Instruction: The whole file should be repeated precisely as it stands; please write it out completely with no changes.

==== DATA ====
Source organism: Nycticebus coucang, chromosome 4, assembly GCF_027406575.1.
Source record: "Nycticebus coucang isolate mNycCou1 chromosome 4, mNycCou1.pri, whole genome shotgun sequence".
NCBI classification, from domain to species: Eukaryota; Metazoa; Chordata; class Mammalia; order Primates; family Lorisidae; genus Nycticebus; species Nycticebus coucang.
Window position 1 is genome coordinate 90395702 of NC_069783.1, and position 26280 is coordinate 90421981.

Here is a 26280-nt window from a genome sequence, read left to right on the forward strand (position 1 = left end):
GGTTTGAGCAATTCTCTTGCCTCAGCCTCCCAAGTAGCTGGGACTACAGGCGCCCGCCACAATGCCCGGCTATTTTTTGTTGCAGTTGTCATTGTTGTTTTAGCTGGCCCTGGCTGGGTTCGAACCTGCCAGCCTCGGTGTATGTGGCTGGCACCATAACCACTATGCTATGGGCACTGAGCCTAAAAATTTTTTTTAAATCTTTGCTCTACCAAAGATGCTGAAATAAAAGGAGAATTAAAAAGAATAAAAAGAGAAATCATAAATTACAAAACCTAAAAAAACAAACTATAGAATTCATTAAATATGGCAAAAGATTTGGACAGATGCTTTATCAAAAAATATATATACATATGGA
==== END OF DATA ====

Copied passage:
Source organism: Nycticebus coucang, chromosome 4, assembly GCF_027406575.1.
Source record: "Nycticebus coucang isolate mNycCou1 chromosome 4, mNycCou1.pri, whole genome shotgun sequence".
NCBI classification, from domain to species: Eukaryota; Metazoa; Chordata; class Mammalia; order Primates; family Lorisidae; genus Nycticebus; species Nycticebus coucang.
Window position 1 is genome coordinate 90395702 of NC_069783.1, and position 26280 is coordinate 90421981.

Here is a 26280-nt window from a genome sequence, read left to right on the forward strand (position 1 = left end):
GGTTTGAGCAATTCTCTTGCCTCAGCCTCCCAAGTAGCTGGGACTACAGGCGCCCGCCACAATGCCCGGCTATTTTTTGTTGCAGTTGTCATTGTTGTTTTAGCTGGCCCTGGCTGGGTTCGAACCTGCCAGCCTCGGTGTATGTGGCTGGCACCATAACCACTATGCTATGGGCACTGAGCCTAAAAATTTTTTTTAAATCTTTGCTCTACCAAAGATGCTGAAATAAAAGGAGAATTAAAAAGAATAAAAAGAGAAATCATAAATTACAAAACCTAAAAAAACAAACTATAGAATTCATTAAATATGGCAAAAGATTTGGACAGATGCTTTATCAAAAAATATATATACATATGGA